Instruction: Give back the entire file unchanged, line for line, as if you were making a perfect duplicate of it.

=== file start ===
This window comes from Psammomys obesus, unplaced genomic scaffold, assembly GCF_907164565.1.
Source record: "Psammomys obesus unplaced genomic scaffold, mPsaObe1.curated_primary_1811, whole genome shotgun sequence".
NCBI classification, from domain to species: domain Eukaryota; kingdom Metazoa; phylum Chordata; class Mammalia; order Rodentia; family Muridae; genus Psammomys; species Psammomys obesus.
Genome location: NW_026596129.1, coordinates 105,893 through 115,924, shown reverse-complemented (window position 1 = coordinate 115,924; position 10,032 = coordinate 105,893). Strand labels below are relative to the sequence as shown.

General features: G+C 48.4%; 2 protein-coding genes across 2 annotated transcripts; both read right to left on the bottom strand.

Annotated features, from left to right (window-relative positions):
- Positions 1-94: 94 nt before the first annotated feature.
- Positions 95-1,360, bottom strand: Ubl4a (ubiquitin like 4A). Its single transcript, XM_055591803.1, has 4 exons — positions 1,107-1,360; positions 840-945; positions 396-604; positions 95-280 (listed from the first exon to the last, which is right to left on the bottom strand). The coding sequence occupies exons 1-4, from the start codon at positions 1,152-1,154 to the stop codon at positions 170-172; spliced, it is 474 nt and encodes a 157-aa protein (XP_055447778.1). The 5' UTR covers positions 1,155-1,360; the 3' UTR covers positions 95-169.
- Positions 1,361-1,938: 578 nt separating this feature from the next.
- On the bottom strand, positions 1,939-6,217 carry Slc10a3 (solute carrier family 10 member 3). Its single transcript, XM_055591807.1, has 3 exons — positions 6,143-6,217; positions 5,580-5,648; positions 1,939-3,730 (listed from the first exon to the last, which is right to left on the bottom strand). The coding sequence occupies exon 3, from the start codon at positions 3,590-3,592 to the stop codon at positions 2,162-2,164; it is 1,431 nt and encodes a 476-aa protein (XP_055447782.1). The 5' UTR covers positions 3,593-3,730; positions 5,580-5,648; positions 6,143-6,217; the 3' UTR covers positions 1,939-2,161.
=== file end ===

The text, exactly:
This window comes from Psammomys obesus, unplaced genomic scaffold, assembly GCF_907164565.1.
Source record: "Psammomys obesus unplaced genomic scaffold, mPsaObe1.curated_primary_1811, whole genome shotgun sequence".
NCBI classification, from domain to species: domain Eukaryota; kingdom Metazoa; phylum Chordata; class Mammalia; order Rodentia; family Muridae; genus Psammomys; species Psammomys obesus.
Genome location: NW_026596129.1, coordinates 105,893 through 115,924, shown reverse-complemented (window position 1 = coordinate 115,924; position 10,032 = coordinate 105,893). Strand labels below are relative to the sequence as shown.

General features: G+C 48.4%; 2 protein-coding genes across 2 annotated transcripts; both read right to left on the bottom strand.

Annotated features, from left to right (window-relative positions):
- Positions 1-94: 94 nt before the first annotated feature.
- Positions 95-1,360, bottom strand: Ubl4a (ubiquitin like 4A). Its single transcript, XM_055591803.1, has 4 exons — positions 1,107-1,360; positions 840-945; positions 396-604; positions 95-280 (listed from the first exon to the last, which is right to left on the bottom strand). The coding sequence occupies exons 1-4, from the start codon at positions 1,152-1,154 to the stop codon at positions 170-172; spliced, it is 474 nt and encodes a 157-aa protein (XP_055447778.1). The 5' UTR covers positions 1,155-1,360; the 3' UTR covers positions 95-169.
- Positions 1,361-1,938: 578 nt separating this feature from the next.
- On the bottom strand, positions 1,939-6,217 carry Slc10a3 (solute carrier family 10 member 3). Its single transcript, XM_055591807.1, has 3 exons — positions 6,143-6,217; positions 5,580-5,648; positions 1,939-3,730 (listed from the first exon to the last, which is right to left on the bottom strand). The coding sequence occupies exon 3, from the start codon at positions 3,590-3,592 to the stop codon at positions 2,162-2,164; it is 1,431 nt and encodes a 476-aa protein (XP_055447782.1). The 5' UTR covers positions 3,593-3,730; positions 5,580-5,648; positions 6,143-6,217; the 3' UTR covers positions 1,939-2,161.